In a recent post, we established why financial organizations–from banks to payment solutions providers–need to be Agile. Yet many financial institutions still make the mistake of only transitioning to Agile in name only. They adopt the use of post-its and iterations, while still holding onto bureaucratic silos and legacy systems that threaten to hold the entire sector back. 

Here we’ll identify the biggest obstacles finance CIOs and CTOs face in becoming lean/Agile and finding economies of flow. Plus, we’ll outline steps to follow to invest in your organization’s future with a true Agile transformation.  

Be Aware of Financial IT’s Biggest Blockers  

In this modern era, it can feel like the financial sector is at risk of being pulled in two directions, with traditional and regulation on one side and increasing digitalization and disruption on the other. If we look at the problem another way, however, increased agility can actually leave your financial organization better positioned to navigate changing regulations and new security threats that don’t even exist yet.

So why hasn’t the whole industry successfully adopted Agile? The answer is that these blockers tend to be carried over from old organizational structure and can all too often stand in the way:

  • Linear lines of business – Many banks and financial institutions have grown more functionally siloed over the years, not more cross functional. This can delay any attempt to revolutionize the way traditional banking is done, because it would require multiple lines of business and stakeholders to get (and stay) aligned. If  the idea or product makes it through the bureaucratic process, the sheer amount of communication and coordination involved will dash any hopes of a quick time to market. 
  • Legacy systems – Outdated, legacy systems are hampering progress across fintech as a whole and especially for the biggest players. For them, mergers and acquisitions tend to result in loads of technical debt, lots of integrations, and other challenges smaller fintech startups don’t have to overcome.

In their study Financial Services Technology 2020 and Beyond: Embracing Disruption, researchers at PricewaterhouseCoopers list updating IT operating models and simplifying legacy systems as top priorities for financial leaders. They’re careful to point out that even “regulators…have started to adopt new technologies that will revolutionize their ability to collect and analyze information.” As you prepare your organization for these obstacles to Agile, it’s important to acknowledge that the challenges, costs, and risks of continuing to maintain the status quo will only increase the longer you wait.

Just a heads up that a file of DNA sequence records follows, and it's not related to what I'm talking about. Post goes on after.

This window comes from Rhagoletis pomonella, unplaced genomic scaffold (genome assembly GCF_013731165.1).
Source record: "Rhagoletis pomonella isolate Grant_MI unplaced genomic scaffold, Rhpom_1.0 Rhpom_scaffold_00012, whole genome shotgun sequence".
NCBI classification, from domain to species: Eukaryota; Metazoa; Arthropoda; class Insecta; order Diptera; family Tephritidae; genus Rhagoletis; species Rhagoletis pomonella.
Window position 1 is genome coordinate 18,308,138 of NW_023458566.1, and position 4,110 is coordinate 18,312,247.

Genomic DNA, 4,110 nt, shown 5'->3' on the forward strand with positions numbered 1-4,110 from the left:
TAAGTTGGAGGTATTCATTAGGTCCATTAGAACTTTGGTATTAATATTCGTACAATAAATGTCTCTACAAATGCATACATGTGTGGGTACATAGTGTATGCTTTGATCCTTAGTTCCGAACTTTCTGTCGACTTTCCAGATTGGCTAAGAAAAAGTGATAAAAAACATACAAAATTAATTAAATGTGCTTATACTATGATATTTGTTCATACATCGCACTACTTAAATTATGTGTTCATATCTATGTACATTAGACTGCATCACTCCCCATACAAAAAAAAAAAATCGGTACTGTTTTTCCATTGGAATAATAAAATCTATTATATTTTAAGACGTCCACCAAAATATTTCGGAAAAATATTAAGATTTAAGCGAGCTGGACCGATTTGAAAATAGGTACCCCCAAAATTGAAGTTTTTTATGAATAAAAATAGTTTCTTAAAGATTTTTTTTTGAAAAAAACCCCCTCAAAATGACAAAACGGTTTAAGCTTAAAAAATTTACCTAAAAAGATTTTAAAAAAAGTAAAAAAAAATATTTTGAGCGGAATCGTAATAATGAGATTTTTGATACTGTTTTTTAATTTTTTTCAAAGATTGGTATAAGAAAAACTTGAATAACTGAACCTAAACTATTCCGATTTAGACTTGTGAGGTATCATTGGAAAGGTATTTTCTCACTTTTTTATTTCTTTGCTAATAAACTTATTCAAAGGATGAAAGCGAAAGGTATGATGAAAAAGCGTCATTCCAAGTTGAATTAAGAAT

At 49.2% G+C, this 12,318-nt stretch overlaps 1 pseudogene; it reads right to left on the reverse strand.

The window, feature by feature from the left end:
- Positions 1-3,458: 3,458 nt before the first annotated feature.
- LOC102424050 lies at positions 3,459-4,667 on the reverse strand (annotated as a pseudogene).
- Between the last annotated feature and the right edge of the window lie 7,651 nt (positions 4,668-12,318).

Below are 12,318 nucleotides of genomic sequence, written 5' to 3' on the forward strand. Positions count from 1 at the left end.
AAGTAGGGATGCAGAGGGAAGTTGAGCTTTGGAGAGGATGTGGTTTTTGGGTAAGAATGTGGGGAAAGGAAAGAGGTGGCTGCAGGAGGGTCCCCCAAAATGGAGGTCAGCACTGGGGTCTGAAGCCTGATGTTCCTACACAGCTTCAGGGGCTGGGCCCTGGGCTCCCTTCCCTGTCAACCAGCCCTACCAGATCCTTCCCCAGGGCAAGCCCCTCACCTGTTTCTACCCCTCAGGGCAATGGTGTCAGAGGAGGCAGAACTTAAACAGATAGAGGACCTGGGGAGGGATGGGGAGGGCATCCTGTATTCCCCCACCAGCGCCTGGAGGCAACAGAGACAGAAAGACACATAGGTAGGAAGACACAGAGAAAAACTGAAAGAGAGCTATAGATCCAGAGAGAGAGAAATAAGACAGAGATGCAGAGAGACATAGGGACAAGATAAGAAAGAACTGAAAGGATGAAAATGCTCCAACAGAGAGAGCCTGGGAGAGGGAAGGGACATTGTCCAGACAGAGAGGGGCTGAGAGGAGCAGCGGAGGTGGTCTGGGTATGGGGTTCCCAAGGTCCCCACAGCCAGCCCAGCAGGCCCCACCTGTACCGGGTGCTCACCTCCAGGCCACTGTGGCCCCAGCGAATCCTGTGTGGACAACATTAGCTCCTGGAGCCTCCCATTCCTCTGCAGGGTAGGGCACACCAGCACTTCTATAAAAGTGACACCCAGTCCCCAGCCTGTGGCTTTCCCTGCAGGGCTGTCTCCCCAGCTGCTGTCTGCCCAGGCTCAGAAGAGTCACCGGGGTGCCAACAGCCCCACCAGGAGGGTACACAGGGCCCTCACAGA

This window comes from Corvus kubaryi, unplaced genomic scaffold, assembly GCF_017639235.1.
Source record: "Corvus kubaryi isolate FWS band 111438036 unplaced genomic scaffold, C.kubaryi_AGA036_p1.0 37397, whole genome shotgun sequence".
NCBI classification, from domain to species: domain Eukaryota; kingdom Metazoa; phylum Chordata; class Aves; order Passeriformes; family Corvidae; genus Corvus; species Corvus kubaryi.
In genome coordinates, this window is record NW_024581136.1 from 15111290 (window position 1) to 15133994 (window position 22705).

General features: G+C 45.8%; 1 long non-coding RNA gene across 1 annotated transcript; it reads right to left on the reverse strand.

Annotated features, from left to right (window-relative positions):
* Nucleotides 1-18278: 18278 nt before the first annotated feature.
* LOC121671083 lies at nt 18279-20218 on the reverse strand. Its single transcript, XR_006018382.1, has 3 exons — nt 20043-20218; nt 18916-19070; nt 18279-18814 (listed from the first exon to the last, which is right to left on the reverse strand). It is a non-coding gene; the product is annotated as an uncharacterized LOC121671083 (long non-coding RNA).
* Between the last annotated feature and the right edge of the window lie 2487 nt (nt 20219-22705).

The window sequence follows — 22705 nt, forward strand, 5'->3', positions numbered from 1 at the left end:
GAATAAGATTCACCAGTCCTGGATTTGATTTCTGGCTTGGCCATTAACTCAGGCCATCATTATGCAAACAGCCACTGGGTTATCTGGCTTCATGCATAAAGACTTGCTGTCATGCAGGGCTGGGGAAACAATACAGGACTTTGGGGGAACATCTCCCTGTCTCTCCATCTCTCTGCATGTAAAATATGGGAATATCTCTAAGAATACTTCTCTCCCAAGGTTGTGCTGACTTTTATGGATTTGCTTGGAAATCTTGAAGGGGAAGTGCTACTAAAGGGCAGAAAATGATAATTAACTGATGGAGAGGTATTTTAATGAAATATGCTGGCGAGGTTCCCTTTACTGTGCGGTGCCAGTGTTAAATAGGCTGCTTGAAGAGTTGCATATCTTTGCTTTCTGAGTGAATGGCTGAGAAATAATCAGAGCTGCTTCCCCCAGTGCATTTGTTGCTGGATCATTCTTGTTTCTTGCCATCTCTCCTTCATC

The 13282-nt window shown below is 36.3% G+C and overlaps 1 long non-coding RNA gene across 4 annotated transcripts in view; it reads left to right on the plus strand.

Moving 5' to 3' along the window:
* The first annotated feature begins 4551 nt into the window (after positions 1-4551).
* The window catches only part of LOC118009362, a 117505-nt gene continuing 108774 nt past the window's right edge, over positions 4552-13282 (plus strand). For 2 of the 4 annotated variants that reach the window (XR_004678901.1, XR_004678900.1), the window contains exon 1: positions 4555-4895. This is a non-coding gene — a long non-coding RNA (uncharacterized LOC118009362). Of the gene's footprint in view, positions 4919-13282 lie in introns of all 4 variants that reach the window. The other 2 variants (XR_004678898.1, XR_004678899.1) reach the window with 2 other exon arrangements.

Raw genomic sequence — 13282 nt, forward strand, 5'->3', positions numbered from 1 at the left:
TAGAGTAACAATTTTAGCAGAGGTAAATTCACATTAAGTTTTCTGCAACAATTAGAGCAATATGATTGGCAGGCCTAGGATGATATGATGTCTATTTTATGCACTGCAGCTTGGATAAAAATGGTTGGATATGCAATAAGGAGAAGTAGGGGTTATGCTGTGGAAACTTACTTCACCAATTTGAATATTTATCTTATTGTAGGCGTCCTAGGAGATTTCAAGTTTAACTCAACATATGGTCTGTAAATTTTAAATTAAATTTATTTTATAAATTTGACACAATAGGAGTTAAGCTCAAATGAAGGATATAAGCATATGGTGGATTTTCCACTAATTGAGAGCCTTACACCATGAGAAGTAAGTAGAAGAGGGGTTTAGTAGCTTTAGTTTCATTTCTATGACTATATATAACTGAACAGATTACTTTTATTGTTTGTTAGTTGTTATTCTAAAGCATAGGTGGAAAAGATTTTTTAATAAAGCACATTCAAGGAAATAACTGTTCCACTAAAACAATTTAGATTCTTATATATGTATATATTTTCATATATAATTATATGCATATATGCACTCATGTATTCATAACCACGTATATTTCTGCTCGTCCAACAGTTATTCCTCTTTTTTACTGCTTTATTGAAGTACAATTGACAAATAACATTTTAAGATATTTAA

How to Lead Your Agile Transformation

Once you’ve led a mindset shift aimed at overcoming obstacles to agility, it’s time to start preparing your organization, team, and tools.

1.   Assess your organization – Ask what the organization wants to be and why, then align everything the team does with that strategic goal. Ask how you’ll know when you’ve reached that goal by establishing clear metrics of success, including leading and lagging indicators. Alongside these metrics, set realistic milestones for change. You can expect change to happen gradually at first, then suddenly. Finally, make sure you understand your end-to-end customer journey. Most companies end up rushing this–shoving classic project management techniques into iterations and saying they’re Agile. As a result, they don’t gain the customer intelligence they’ll need to drive ongoing growth and profitability.

2.   Get clear on expectations from your team  –  Start mapping value streams, toolchains, and culture. These can give you a real picture of what teams are doing today, versus what they’re doing “on paper.” Create a matrix of the team’s skill sets, then compare that to a matrix of skills needed for your product. From there, you can build a roadmap for bridging the gap. Align all leadership team members on regularly giving your talent problems to work on, not just solutions.

3.   Modernize your tool– By modernizing apps for core business processes, like Clearent did when they tapped 3Cloud (formerly Polaris) to modernize their merchant onboarding tool, you’ll ensure your applications are ready to evolve with you. Same goes for your architecture, which needs to be enabled to interact with data and systems that could be anywhere in the future. You’ll also need to make an API plan. The European Union and UK have already passed fintech-friendly laws requiring banks to create and open APIs.   

Working with the right partner can mean the difference between settling for Agile in name only and transforming into a highly evolved Agile organization. Contact us to work through the nuances of the steps above and learn about how our experience with financial services IT can ensure a successful transformation.